The most frightening aspect of Dorian Gray being Art is the fact that he is alive: he is soulless, gorgeous, but alive. Art works as a perfect receptacle for people’s imaginations because it doesn’t possess the ability to use our desires against us. It keeps our secrets and successfully provides us with the experiences we lack and long for in our own life. But, Dorian is alive. Spectators would see his perfectly unmarred form years upon years and begin to unconsciously perceive him as more of an object than a person; however, once someone dares to “go beneath the surface” (Wilde 8) and “read the symbol” (Wilde 8), they would find in him pleasures and indulgences that they lack in their own lives. But, because he is alive, like the spectator he can also evolve according to what the situation demands. That’s terrifying, and that is exactly why he is a malady — a spectator can never move on from a piece of art if the art continues to grow and evolve with them. 

After Sybil’s death, Dorian discovers the peculiar “alive” quality of the portrait and starts upon his path of indulging in unrestrained pleasures. Everything comes easy for him because “even those who had heard the most evil things against him…could not believe anything to his dishonour when they saw him” (Wilde 235-236). Consequently, most people still were sucked into his vortex by his charming physique and personality. The only ones who weren’t either had learned better, or were already satisfied with their lot in life; and hence, saw in Dorian either something vile or something uninteresting. Like Basil put it to Dorian, his friendship was fatal: Alan Campbell committed suicide; a boy in the Guards committed suicide; Sir Henry Ashton had to leave England with a tarnished name; Adrian Singleton met a dreadful end; Lord Kent’s son’s career was destroyed; and the young Duke of Perth was shamed. Dorian defended himself to Basil by saying that he was not the one to “teach the one his vices, and the other his debauchery” (Wilde 276). I agree with this assessment: people do have individual agency and Dorian can’t be blamed for the bad decisions that they made. However, even if these incidents do not implicate Dorian directly, his influence on these young men is undeniable and does act like a malady in their lives.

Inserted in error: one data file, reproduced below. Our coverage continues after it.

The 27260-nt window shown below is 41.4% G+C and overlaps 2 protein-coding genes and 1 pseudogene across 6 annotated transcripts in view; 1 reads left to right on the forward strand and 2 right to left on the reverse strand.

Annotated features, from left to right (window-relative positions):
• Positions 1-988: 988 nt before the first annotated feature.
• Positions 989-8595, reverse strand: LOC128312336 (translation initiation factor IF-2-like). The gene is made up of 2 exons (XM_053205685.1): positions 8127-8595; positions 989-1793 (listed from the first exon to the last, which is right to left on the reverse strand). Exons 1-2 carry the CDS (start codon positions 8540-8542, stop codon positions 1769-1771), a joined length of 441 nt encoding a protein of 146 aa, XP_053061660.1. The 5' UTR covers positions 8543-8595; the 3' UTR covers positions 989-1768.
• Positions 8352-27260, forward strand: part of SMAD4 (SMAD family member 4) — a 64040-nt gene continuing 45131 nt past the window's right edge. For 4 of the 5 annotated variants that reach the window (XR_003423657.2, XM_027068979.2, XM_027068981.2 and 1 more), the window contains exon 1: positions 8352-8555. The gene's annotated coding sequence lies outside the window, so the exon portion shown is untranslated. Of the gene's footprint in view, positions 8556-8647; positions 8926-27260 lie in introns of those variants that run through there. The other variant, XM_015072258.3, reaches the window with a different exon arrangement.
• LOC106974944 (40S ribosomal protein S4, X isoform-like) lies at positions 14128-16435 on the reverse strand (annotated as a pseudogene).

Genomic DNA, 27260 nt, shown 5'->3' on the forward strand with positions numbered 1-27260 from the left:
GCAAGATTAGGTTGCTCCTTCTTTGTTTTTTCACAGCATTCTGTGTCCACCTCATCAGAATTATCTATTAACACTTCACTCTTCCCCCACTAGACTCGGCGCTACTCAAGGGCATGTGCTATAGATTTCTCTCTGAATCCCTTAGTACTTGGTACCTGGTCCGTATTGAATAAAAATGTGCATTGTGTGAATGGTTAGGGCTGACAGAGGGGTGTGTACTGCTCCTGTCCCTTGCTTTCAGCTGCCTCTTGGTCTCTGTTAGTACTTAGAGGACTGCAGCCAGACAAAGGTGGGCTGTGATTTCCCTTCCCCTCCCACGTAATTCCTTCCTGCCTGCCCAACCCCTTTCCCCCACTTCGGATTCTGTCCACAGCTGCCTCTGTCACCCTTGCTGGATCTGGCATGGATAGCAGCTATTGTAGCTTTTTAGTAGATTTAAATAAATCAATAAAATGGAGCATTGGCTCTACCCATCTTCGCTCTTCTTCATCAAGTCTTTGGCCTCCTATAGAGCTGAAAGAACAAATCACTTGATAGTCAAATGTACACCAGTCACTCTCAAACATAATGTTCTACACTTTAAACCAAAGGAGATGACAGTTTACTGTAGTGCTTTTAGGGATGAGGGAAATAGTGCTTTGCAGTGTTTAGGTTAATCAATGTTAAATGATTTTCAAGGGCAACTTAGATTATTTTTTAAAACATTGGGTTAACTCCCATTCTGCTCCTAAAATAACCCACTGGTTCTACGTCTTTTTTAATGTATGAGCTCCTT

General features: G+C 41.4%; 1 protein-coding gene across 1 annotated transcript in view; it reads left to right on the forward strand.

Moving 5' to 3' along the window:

A few years later, Dorian falls in love again. “She was quite beautiful, and wonderfully like Sibyl Vane” (Wilde 384): Hetty Merton was a simple village girl who also fell in love with Dorian, and everything he represented to her of the upper class indulgences and fantasies. However, he left her for he was “determined to leave her as flower-like as I had found her” (Wilde 384). But, as Lord Henry very eloquently put it, the damage was already done for “do you think this girl will ever be really contented now with anyone of her own rank? I suppose she will be married some day to a rough carter or a grinning ploughman. Well, the fact of having met you, and loved you, will teach her to despise her husband, and she will be wretched” (Wilde 385). Like Sybil, Hetty had invested her imagination and emotions into Dorian and for the rest of her life, she would judge all her future suitors against Dorian and they would all inevitably fall short. Hence, the malady of Art has another victim. 

One of the most significant victims of Art is Basil. I read Basil’s murder as the disappearance of the artist of the picture of Dorian Gray, and consequently, the disappearance of an artist of Dorian Gray himself. The death of the picture’s artist signifies the final departure of the innocent and charming young man Dorian used to be, and who Basil had still wanted him to be. It also signifies another, if not the very first, victim of the malady. The first time Basil had laid his eyes upon Dorian, “a curious sensation of terror came over him [me]” (Wilde 18). I read this moment as a premonition felt by Basil of what could happen if he dared to engage with Dorian. In fact, Basil had even attempted to escape the party without meeting him. However, fate intervened and they met.